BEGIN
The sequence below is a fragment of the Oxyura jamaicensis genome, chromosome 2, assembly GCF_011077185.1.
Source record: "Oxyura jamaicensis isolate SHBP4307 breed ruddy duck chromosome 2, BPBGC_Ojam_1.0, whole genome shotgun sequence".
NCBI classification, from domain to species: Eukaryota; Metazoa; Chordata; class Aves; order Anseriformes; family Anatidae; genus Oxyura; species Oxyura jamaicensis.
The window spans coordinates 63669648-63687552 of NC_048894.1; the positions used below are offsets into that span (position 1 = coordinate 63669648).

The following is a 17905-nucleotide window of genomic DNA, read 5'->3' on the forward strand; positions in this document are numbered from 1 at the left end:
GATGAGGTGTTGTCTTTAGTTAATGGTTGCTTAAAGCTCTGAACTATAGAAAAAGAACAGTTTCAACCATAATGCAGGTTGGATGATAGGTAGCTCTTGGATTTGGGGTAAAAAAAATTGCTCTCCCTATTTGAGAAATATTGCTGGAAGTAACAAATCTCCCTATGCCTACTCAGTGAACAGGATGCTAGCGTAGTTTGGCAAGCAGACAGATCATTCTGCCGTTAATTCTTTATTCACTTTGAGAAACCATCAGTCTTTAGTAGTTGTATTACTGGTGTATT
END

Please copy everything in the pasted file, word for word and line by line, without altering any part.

The sequence below is a fragment of the Oxyura jamaicensis genome, chromosome 2, assembly GCF_011077185.1.
Source record: "Oxyura jamaicensis isolate SHBP4307 breed ruddy duck chromosome 2, BPBGC_Ojam_1.0, whole genome shotgun sequence".
NCBI classification, from domain to species: Eukaryota; Metazoa; Chordata; class Aves; order Anseriformes; family Anatidae; genus Oxyura; species Oxyura jamaicensis.
The window spans coordinates 63669648-63687552 of NC_048894.1; the positions used below are offsets into that span (position 1 = coordinate 63669648).

The following is a 17905-nucleotide window of genomic DNA, read 5'->3' on the forward strand; positions in this document are numbered from 1 at the left end:
GATGAGGTGTTGTCTTTAGTTAATGGTTGCTTAAAGCTCTGAACTATAGAAAAAGAACAGTTTCAACCATAATGCAGGTTGGATGATAGGTAGCTCTTGGATTTGGGGTAAAAAAAATTGCTCTCCCTATTTGAGAAATATTGCTGGAAGTAACAAATCTCCCTATGCCTACTCAGTGAACAGGATGCTAGCGTAGTTTGGCAAGCAGACAGATCATTCTGCCGTTAATTCTTTATTCACTTTGAGAAACCATCAGTCTTTAGTAGTTGTATTACTGGTGTATT